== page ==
The story talks about Gooden’s time in prison as well as just how hard it has been for him to adjust to life outside of it. Most worrisome are the many references he makes to how hard it is to stay clean now, especially given (a) how much he credits his family and domestic life to keeping him clean; but (b) his most recent marriage ended in divorce and he doesn’t always get to see his kids on a regular basis.

Here’s hoping he continues to find his way, no matter how hard it gets.

Who were the good guys and who were the bad guys in the Rougned Odor-Jose Bautista fight?


Baseball fights are notoriously lame. This one was . . . not. Say what you will about the ethics and advisability of gettin’ chippy on a baseball field, but there’s no doubt that Rougned Odor and Jose Bautista throwing down yesterday afternoon was a different thing than we’re used to seeing. We covered it all here, here, here and here, but here are some additional observations I have about it all.

Rougned Odor, Jose Bautista and Matt Bush all played a part in this big mess. There was a bad pitch, a bad slide and a punch thrown that never should’ve been and everyone contributed to this silliness. There was last night and certainly still will be today, however, an effort by columnists, pundits, radio hosts and fans to portray who among them was worse. Resist that urge and ignore people with hot takes about who was so very wrong and who was so very right.

For one thing, a huge amount of it will be people from Texas or with with Rangers sympathies saying one thing and people from Toronto or with Blue Jays sympathies saying another. They’ll all act like they’re being objective and they’re all lying, to themselves as well as everyone else. The fanboy crap — even from some professionals who like to claim they’re above that — started immediately after the punch was thrown and isn’t going to stop for some time. Calcaterra’s First Rule of Sports Opinion is that one’s opinion on any sports controversy can invariably be determined by one’s rooting interest in the participants of the controversy. It’s no different here. If you’re a Rangers or a Blue Jays fan, save it. You’re blinded by the laundry.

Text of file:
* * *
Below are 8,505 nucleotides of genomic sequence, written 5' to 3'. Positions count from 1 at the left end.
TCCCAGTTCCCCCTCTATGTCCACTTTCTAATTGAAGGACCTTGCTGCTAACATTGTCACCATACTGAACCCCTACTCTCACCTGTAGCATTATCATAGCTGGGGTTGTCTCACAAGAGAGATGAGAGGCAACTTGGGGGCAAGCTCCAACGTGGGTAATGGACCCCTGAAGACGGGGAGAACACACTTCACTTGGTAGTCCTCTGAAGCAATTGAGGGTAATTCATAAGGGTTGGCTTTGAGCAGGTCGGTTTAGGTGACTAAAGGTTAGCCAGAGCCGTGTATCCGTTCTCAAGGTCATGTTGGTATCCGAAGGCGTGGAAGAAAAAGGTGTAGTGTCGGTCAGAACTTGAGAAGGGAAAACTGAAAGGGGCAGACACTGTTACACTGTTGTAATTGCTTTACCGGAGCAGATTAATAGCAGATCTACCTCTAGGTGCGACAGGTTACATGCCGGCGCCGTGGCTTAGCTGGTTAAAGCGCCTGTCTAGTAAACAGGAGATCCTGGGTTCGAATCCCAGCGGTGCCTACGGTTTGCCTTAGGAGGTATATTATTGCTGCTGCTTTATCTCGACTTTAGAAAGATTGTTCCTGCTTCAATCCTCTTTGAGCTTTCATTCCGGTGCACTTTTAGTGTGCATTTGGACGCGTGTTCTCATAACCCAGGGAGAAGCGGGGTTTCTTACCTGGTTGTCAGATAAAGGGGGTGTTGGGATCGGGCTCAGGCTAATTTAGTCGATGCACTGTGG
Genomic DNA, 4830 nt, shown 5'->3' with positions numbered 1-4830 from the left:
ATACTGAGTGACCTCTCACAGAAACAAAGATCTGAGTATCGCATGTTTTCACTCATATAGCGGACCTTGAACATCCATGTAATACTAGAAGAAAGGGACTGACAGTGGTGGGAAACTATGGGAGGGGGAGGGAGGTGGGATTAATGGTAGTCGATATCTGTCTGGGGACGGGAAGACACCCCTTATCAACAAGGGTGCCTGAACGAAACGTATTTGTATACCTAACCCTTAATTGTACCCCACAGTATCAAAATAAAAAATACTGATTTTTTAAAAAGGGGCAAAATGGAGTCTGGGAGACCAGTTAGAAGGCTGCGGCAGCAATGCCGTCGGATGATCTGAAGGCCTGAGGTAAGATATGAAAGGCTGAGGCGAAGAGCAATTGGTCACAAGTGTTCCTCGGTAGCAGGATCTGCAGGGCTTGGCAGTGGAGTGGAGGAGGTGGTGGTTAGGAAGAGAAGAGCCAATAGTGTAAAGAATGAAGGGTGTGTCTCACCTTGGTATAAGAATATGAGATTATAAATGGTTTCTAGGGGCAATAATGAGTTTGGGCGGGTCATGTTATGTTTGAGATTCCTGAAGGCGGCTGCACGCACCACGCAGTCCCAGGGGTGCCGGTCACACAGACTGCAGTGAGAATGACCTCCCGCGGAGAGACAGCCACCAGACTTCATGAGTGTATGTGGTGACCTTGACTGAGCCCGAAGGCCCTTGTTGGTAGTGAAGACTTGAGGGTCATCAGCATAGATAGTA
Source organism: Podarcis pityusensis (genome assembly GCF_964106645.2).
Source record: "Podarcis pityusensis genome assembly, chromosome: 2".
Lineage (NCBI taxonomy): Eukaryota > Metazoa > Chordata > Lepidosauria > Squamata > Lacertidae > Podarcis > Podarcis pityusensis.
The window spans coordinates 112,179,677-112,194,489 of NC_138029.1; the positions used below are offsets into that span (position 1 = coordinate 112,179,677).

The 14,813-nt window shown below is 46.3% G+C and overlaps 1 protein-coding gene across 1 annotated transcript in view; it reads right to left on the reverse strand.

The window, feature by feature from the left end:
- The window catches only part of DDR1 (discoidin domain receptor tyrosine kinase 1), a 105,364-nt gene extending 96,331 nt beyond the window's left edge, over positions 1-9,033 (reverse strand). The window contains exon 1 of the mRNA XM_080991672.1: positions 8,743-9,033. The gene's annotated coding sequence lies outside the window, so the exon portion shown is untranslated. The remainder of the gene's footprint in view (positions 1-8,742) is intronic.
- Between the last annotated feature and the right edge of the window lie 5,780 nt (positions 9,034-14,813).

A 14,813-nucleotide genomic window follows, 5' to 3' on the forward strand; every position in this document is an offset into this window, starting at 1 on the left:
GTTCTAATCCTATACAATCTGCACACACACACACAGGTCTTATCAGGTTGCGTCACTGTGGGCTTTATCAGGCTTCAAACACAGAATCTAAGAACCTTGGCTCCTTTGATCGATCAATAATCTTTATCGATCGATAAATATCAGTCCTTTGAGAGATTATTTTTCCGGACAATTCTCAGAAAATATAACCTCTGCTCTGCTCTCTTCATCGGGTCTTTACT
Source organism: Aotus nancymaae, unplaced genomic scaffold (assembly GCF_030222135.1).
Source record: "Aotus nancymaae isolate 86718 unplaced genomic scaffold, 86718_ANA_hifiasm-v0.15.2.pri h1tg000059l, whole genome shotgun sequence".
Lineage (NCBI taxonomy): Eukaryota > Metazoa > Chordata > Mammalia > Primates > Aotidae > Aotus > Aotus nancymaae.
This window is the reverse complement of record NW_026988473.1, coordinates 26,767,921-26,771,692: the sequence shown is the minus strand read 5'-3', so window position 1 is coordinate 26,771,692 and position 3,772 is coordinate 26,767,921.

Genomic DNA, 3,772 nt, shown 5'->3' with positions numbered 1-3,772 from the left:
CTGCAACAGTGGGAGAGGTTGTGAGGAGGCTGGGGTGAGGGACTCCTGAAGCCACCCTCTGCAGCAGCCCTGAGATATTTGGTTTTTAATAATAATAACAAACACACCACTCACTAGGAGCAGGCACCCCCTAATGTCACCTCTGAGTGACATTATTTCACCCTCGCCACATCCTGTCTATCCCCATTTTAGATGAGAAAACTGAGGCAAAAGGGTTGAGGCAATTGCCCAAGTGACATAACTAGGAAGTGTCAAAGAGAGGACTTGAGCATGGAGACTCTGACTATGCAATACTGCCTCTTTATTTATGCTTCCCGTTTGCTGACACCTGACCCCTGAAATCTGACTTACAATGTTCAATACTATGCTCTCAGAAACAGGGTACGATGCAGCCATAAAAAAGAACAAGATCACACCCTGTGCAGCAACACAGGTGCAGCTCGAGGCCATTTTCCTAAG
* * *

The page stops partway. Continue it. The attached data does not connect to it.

More broadly than that: everyone — Bush, Bautista, Odor and some side participants — was kind of wrong and it took all of their wrongness to create this. We’re so conditioned to create heroes, villains and martyrs when it comes to sports stories, but it’s rarely appropriate. That’s the stuff of fiction, not real life. As one of my favorite fictional characters once said after being told he was one of the good guys, “There aren’t any GOOD guys. You realize that, don’t you? I mean: there aren’t EVIL guys, and INNOCENT guys. It’s just – it’s just… It’s just a bunch of guys.” That goes for this too, no matter how objective Jays fans and Rangers fans claim they’re being here. It’s a thing that happened in which no one really cloaked themselves in glory, so don’t pretend it was something otherwise.

With all of that out of the way: